Bundle L4T Driver Package to move to another machine

I’ve downloaded and modified the L4T Driver Package (BSP) and Sample Root Filesystem. Now I want to move these folders to another machine. I try to copy entire folder to an USB drive but it doesn’t work and clearly not a good method. Is there an existing tool or procedures to zip these folders like what they were at the beginning?

FYI, the file permissions and ownership must be preserved. Does your USB drive have a Linux filesystem? If it is a Windows filesystem, e.g., VFAT, then there is no possibility of this being preserved. You can see filesystems and types (with the thumb drive plugged in) via “df -H -T”. You could replace the partition with an ext4 partition as one workaround if it is VFAT or one of the FAT systems or NTFS.

Alternately, you could use a correct tar and/or rsync command to package the content’s metadata into the archive instead of a direct copy of files/directories. Then you’d copy a single archive file to the thumb drive, and unpack at the other end.

Regardless of direct copy or archive container copy you would have to be sure to use commands which exactly preserve permissions and numeric IDs.

Thanks @linuxdev. I will take that into consideration. I also have other questions.

  1. Should I package the LinuxforTegra folder with the rootfs folder inside? Or should I package these two folders seperately?
  2. Should I ever manually modify the rootfs folder?
  3. What is the purpose of ./apply_binaries.sh?

I’d just package them together. Boot-related content needs to be compatible with the rootfs content (release versions). On the other hand, stock rootfs content is available for separate download. Just to clarify:

  • The actual flash software is the “driver package” (named as such because it understands a recovery mode Jetson, which is in turn a custom USB device).
  • If all you do is to command line flash, then you would download these:
    • Driver package.
    • Sample rootfs.
    • Then you’d:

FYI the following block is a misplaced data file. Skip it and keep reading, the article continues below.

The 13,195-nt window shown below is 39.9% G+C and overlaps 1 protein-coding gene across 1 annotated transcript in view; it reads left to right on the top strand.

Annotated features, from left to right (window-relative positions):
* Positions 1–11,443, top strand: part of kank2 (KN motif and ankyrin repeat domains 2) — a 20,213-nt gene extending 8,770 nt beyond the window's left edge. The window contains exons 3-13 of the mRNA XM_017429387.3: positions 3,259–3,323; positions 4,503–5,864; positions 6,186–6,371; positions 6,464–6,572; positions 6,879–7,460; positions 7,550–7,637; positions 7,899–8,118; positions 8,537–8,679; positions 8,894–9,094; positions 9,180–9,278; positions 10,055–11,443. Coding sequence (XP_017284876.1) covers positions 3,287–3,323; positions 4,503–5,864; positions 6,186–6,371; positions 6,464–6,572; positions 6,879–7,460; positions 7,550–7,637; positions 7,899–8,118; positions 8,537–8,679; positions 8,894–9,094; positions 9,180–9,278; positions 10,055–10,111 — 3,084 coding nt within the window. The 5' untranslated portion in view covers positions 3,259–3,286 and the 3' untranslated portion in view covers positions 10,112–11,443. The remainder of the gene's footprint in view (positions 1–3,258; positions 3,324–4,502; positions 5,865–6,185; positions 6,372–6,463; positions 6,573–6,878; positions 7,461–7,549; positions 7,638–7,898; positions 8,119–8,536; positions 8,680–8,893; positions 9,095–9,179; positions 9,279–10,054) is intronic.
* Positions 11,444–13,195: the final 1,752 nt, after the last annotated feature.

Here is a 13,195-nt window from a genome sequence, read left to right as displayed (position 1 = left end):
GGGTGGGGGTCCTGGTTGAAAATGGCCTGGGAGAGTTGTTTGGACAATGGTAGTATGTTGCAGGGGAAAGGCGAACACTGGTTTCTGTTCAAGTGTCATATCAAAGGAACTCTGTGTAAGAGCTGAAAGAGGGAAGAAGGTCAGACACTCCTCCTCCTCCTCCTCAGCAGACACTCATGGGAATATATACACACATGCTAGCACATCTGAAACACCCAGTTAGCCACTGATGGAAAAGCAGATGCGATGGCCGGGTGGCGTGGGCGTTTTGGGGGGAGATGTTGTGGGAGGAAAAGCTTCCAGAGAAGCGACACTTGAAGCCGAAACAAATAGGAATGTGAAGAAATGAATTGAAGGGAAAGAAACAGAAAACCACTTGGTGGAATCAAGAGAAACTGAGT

• Unpack the sample rootfs as root in the rootfs/ directory, thus preserving permissions and ownerships.
      • Run “sudo ./apply_binaries.sh” once to add the NVIDIA content to the sample rootfs. This is when it becomes “L4T” and not just Ubuntu. The sample rootfs is 100% pure Ubuntu, and it is distributed and licensed as such. When the end user runs “apply_binaries.sh” as root (with sudo) to add this content, it is the end user accepting the additional content to what used to be a pure Ubuntu rootfs.
      • Using JetPack/SDKM is just a front end. Using this will automatically download a matching sample rootfs and driver package, then automatically apply_binaries.sh. When done manually, then the end user has to do this. JetPack also has the ability to install optional software, which the driver package does not do, but that step only occurs after flash completes and the Jetson fully reboots. Using JetPack means you don’t need to manually unpack or install either the driver package or the sample rootfs. Regardless of whether it is done by the end user or JetPack/SDKM apply_binaries.sh only needs to run once.

During a flash the “rootfs/” content is almost an exact match to the root partition image. The “almost” part comes because arguments for the particular module and carrier board type will change a few details. Those details are reflected in flash probably adding or editing the particular kernel, device tree, and extlinux.conf configuration in the “rootfs/boot/” prior to generating an image. Everything else is untouched and used verbatim in the final flash.

So long as it isn’t one of the things being modified prior to generating a partition image it is quite useful to modify content in “rootfs/”. For example, user accounts can be added, custom aliases can be put into “/etc/skel/”, actual end user home directories can be added, ssh keys can be added, network settings can be customized, so on.

Incidentally, you can also loopback mount a raw clone to the “rootfs/”, and use that for generating a partition image. This would modify the clone’s “/boot” content, which you might not want, but otherwise it will be the clone (e.g., if you installed and ran all updates, then future flashes this way will also have those updates). If you copy a clone to “Linux_for_Tegra/bootloader/system.img”, and use the command line “-r” option to reuse the image, then you get a 100% verbatim exact match (no “/boot” content edit). You would still get the other content related to boot partitions installed.

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